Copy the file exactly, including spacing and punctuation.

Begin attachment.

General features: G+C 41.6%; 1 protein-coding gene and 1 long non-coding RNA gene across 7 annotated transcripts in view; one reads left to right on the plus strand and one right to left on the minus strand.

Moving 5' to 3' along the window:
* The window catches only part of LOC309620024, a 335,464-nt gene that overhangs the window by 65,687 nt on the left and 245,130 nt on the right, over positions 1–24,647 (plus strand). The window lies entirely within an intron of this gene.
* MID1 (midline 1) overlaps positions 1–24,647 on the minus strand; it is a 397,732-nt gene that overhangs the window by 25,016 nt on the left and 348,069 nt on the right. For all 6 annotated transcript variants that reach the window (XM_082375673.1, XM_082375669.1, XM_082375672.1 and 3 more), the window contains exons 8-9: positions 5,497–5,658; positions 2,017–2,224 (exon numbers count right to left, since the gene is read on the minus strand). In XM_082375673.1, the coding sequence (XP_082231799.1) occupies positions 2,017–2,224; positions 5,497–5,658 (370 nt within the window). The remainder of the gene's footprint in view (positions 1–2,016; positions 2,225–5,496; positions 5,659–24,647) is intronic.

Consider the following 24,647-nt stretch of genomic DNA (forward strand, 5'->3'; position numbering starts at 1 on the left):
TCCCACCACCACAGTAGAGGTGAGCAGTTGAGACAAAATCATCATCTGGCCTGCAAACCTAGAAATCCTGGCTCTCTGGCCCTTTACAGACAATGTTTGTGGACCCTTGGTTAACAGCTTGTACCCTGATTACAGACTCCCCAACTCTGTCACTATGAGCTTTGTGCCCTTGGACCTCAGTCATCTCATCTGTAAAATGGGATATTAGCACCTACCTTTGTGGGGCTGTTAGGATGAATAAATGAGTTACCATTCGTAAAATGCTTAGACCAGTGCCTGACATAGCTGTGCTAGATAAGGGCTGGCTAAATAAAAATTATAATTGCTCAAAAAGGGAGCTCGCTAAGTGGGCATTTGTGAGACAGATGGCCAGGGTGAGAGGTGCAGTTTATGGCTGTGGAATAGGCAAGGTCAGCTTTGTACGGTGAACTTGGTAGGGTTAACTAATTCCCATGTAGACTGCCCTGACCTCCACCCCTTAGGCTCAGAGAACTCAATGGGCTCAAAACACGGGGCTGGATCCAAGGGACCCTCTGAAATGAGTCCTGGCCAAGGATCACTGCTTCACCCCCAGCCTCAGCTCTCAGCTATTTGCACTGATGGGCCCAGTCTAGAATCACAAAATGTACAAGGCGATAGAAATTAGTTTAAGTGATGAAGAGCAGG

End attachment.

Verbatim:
General features: G+C 41.6%; 1 protein-coding gene and 1 long non-coding RNA gene across 7 annotated transcripts in view; one reads left to right on the plus strand and one right to left on the minus strand.

Moving 5' to 3' along the window:
* The window catches only part of LOC309620024, a 335,464-nt gene that overhangs the window by 65,687 nt on the left and 245,130 nt on the right, over positions 1–24,647 (plus strand). The window lies entirely within an intron of this gene.
* MID1 (midline 1) overlaps positions 1–24,647 on the minus strand; it is a 397,732-nt gene that overhangs the window by 25,016 nt on the left and 348,069 nt on the right. For all 6 annotated transcript variants that reach the window (XM_082375673.1, XM_082375669.1, XM_082375672.1 and 3 more), the window contains exons 8-9: positions 5,497–5,658; positions 2,017–2,224 (exon numbers count right to left, since the gene is read on the minus strand). In XM_082375673.1, the coding sequence (XP_082231799.1) occupies positions 2,017–2,224; positions 5,497–5,658 (370 nt within the window). The remainder of the gene's footprint in view (positions 1–2,016; positions 2,225–5,496; positions 5,659–24,647) is intronic.

Consider the following 24,647-nt stretch of genomic DNA (forward strand, 5'->3'; position numbering starts at 1 on the left):
TCCCACCACCACAGTAGAGGTGAGCAGTTGAGACAAAATCATCATCTGGCCTGCAAACCTAGAAATCCTGGCTCTCTGGCCCTTTACAGACAATGTTTGTGGACCCTTGGTTAACAGCTTGTACCCTGATTACAGACTCCCCAACTCTGTCACTATGAGCTTTGTGCCCTTGGACCTCAGTCATCTCATCTGTAAAATGGGATATTAGCACCTACCTTTGTGGGGCTGTTAGGATGAATAAATGAGTTACCATTCGTAAAATGCTTAGACCAGTGCCTGACATAGCTGTGCTAGATAAGGGCTGGCTAAATAAAAATTATAATTGCTCAAAAAGGGAGCTCGCTAAGTGGGCATTTGTGAGACAGATGGCCAGGGTGAGAGGTGCAGTTTATGGCTGTGGAATAGGCAAGGTCAGCTTTGTACGGTGAACTTGGTAGGGTTAACTAATTCCCATGTAGACTGCCCTGACCTCCACCCCTTAGGCTCAGAGAACTCAATGGGCTCAAAACACGGGGCTGGATCCAAGGGACCCTCTGAAATGAGTCCTGGCCAAGGATCACTGCTTCACCCCCAGCCTCAGCTCTCAGCTATTTGCACTGATGGGCCCAGTCTAGAATCACAAAATGTACAAGGCGATAGAAATTAGTTTAAGTGATGAAGAGCAGG